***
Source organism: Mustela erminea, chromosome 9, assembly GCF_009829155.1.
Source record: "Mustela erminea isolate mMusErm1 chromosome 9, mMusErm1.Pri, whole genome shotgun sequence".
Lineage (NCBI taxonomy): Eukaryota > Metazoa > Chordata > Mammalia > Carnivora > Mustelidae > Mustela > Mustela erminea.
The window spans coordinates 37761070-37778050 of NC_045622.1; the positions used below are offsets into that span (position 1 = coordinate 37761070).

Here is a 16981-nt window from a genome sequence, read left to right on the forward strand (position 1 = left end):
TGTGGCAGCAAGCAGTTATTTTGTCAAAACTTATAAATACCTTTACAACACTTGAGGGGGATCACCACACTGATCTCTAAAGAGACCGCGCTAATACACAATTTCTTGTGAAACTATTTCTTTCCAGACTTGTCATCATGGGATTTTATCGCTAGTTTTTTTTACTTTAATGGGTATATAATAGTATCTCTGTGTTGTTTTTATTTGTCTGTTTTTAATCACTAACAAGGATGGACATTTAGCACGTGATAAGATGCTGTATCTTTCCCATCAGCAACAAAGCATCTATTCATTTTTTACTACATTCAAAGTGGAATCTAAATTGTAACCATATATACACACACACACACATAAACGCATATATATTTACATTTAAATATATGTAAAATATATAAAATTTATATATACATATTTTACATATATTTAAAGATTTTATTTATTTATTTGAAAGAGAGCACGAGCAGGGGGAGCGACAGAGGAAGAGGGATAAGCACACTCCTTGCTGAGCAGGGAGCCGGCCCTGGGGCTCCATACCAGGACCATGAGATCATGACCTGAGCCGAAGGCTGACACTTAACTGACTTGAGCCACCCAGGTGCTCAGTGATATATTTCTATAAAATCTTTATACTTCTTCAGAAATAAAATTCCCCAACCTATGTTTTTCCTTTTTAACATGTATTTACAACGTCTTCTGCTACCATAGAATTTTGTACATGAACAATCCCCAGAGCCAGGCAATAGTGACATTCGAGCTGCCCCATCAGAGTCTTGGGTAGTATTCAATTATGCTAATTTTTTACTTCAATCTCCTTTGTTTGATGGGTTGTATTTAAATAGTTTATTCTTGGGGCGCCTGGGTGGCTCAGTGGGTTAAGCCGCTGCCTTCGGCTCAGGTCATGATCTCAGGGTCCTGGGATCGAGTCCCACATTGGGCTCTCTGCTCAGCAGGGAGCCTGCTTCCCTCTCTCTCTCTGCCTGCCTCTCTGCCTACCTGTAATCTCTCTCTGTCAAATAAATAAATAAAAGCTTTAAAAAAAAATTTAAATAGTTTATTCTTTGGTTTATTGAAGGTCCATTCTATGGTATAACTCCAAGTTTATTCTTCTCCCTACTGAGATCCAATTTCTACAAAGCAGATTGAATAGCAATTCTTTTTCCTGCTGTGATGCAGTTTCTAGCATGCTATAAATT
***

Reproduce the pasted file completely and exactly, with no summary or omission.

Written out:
Source organism: Mustela erminea, chromosome 9, assembly GCF_009829155.1.
Source record: "Mustela erminea isolate mMusErm1 chromosome 9, mMusErm1.Pri, whole genome shotgun sequence".
Lineage (NCBI taxonomy): Eukaryota > Metazoa > Chordata > Mammalia > Carnivora > Mustelidae > Mustela > Mustela erminea.
The window spans coordinates 37761070-37778050 of NC_045622.1; the positions used below are offsets into that span (position 1 = coordinate 37761070).

Here is a 16981-nt window from a genome sequence, read left to right on the forward strand (position 1 = left end):
TGTGGCAGCAAGCAGTTATTTTGTCAAAACTTATAAATACCTTTACAACACTTGAGGGGGATCACCACACTGATCTCTAAAGAGACCGCGCTAATACACAATTTCTTGTGAAACTATTTCTTTCCAGACTTGTCATCATGGGATTTTATCGCTAGTTTTTTTTACTTTAATGGGTATATAATAGTATCTCTGTGTTGTTTTTATTTGTCTGTTTTTAATCACTAACAAGGATGGACATTTAGCACGTGATAAGATGCTGTATCTTTCCCATCAGCAACAAAGCATCTATTCATTTTTTACTACATTCAAAGTGGAATCTAAATTGTAACCATATATACACACACACACACATAAACGCATATATATTTACATTTAAATATATGTAAAATATATAAAATTTATATATACATATTTTACATATATTTAAAGATTTTATTTATTTATTTGAAAGAGAGCACGAGCAGGGGGAGCGACAGAGGAAGAGGGATAAGCACACTCCTTGCTGAGCAGGGAGCCGGCCCTGGGGCTCCATACCAGGACCATGAGATCATGACCTGAGCCGAAGGCTGACACTTAACTGACTTGAGCCACCCAGGTGCTCAGTGATATATTTCTATAAAATCTTTATACTTCTTCAGAAATAAAATTCCCCAACCTATGTTTTTCCTTTTTAACATGTATTTACAACGTCTTCTGCTACCATAGAATTTTGTACATGAACAATCCCCAGAGCCAGGCAATAGTGACATTCGAGCTGCCCCATCAGAGTCTTGGGTAGTATTCAATTATGCTAATTTTTTACTTCAATCTCCTTTGTTTGATGGGTTGTATTTAAATAGTTTATTCTTGGGGCGCCTGGGTGGCTCAGTGGGTTAAGCCGCTGCCTTCGGCTCAGGTCATGATCTCAGGGTCCTGGGATCGAGTCCCACATTGGGCTCTCTGCTCAGCAGGGAGCCTGCTTCCCTCTCTCTCTCTGCCTGCCTCTCTGCCTACCTGTAATCTCTCTCTGTCAAATAAATAAATAAAAGCTTTAAAAAAAAATTTAAATAGTTTATTCTTTGGTTTATTGAAGGTCCATTCTATGGTATAACTCCAAGTTTATTCTTCTCCCTACTGAGATCCAATTTCTACAAAGCAGATTGAATAGCAATTCTTTTTCCTGCTGTGATGCAGTTTCTAGCATGCTATAAATT